Submitted by merasmus on
I'm required to put in about 6 hours of work per month from home, during a weekend. At my 'level' the company officialy doesnt compensate overhours. Says so in my employment contract.
This weekend a network server change requires the small IT-staff to be present for <>3 hours to test the network. Also, my turn to do the 6-hours job. All-in-all i will be spending a full workday dedicated to work!!!
How can i best make it clear to my manager, that I dont much enjoy "woking for charity"?
You're not "working for charity"
... you're doing your job. I would recommend that you NOT use that phrase with your manager. To be honest, if one of my analysts was upset about working 9 hours on a weekend day -- especially when the server work had been planned in advance, and he had agreed to the 6-hrs/month on-call requirement -- I would question his suitability for an IT job. Overtime just comes with the territory.
I'm not sure where you're located, or if your employment contract specifically limits the number of overtime hours you're required to work, but in the US, a salaried IT employee can be required to work nights / weekends for no additional pay. If this is the first time it's happened to you, I would show up with a smile and just do the work ... *without* complaining about losing your Saturday. If this starts happening every weekend, then sure, go ahead and ask your manager about how long this is expected to go on, and whether she'll be offering some kind of compensatory time off. It's reasonable to find out what her expectations are, so you can decide if this is really the best place for you to be working.
In my 20+ years in IT, I've usually worked ~45 hours a week, with occasional 70-hour weeks during project deployments or other labor-intensive times. That might mean starting work at 7am and leaving at 8pm Monday - Friday, plus a full 8-10 hours on Saturday and a half-day on Sunday. It's not fun, but sometime that's required to get the servers replaced or a bug fix in.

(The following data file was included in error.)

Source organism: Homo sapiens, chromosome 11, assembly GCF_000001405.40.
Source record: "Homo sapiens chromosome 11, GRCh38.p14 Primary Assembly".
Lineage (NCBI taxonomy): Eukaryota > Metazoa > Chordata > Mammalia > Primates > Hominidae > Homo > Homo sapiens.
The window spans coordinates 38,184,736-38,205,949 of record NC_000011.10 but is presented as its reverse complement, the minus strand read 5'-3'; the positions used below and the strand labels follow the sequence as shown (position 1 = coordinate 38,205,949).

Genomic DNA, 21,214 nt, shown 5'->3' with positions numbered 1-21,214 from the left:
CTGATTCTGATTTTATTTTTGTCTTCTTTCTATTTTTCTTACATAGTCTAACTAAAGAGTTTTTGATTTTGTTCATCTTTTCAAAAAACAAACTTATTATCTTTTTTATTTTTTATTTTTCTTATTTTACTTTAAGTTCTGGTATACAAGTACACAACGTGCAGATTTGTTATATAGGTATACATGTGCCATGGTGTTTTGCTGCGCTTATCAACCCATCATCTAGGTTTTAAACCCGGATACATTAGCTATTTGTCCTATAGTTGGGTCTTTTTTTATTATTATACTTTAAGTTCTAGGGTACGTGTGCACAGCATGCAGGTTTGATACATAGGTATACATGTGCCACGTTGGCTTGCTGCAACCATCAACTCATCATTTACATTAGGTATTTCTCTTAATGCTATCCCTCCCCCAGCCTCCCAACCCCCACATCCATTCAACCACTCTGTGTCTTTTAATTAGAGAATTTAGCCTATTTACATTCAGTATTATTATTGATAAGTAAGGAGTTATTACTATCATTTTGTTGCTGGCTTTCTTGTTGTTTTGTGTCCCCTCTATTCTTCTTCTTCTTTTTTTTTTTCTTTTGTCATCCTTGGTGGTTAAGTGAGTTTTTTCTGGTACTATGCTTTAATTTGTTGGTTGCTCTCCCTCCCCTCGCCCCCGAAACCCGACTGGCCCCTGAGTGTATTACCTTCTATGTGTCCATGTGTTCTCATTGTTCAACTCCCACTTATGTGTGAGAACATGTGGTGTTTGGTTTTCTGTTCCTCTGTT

Sorry if this disappoints you... I hope you're enjoying the job, overall.
Absolutely Agree with Chris
Full Disclosure, this is coming from a US perspective. I fully understand the culture is very different in other countries. I'd be interested in feedback from others.
One of the benefits (and drawbacks) of a salaried position is time flexibility. Especially in IT, there can be long hours depending on the workload. Alternatively, if you need to take time-off for personal reasons, it's typically OK. Need to schedule a doctor's appointment during the day, it's normally fine as long as you make sure the job gets done.
The key is to have a healthy work-life balance. As Chris said, if this becomes frequent, work through the expectations with your manager. There are some people who are much happier with a very formal structure. They punch a time-clock so there is no ambiguity. However, those jobs are typically lower paid.
To me, your company and manager isn't being unreasonable at all.
If you are salaried, then
If you are salaried, then you are already being paid for this work.
A good manager recognizes that you are putting in a lot of extra hours. As a manager, I personally would allow you to leave a few hours early the week before or after to 'make up' for the time you spend on the weekend - or maybe even a full day during the week. However, that is no means a requirement since overtime is included in your salary already.
Suck It Up
I agree with the above - If you're salaried any "overtime" is already factored into the salary - an arrangement you agreed to. You said this in your question.
Go back and check your employment agreement - it probably has a variation on the wording that you need to work hours or duties as determined by the company.
If I was your manager I'd take a dim view of coming to me asking for compensation on top of what you previously agreed to. It certainly doesn't sound like the company is being unreasonable in the scenario you outlined, so do the work you agreed to do.
I'm working in a
I'm working in a Benelux-country, with reasonable flexible hours. According to my manager today the 11th of the month I have 9 hours overtime. Usually i dont take these time off. The workload is requires us to put in more hours than required, incl. the IT-manager.
Just today when he mentioned the 11 hours overtime, its excluding my occasional weekend work. Though I dont mind occasional weekend work my wife does.. My employment contract states occasional overwork isnt compensated without stating exactly how many hours they may require me to work overtime "for free".
Thanks for the replies!
met vriendelijke groet,
I am curious about what others have to say as well on this as I am in IT and live in the US. I have thought that my company was a little on the stingy side with days off especially with overtime requirements. After the 1st year it is 10 days a year for time off (sick/vacation/personal, whatever...) and caps at 14 days after 10 years. My previous direct complained about it (along with my current direct as well). One Saturday afternoon/evening a month for updates is expected as far as overtime along with any emergencies that come up.
Just last week I asked my
Just last week I asked my manager about these overtimehours, to compensate. He says its part of my contract. Basically my weekendwork is for 'free'.
met vriendelijke groet,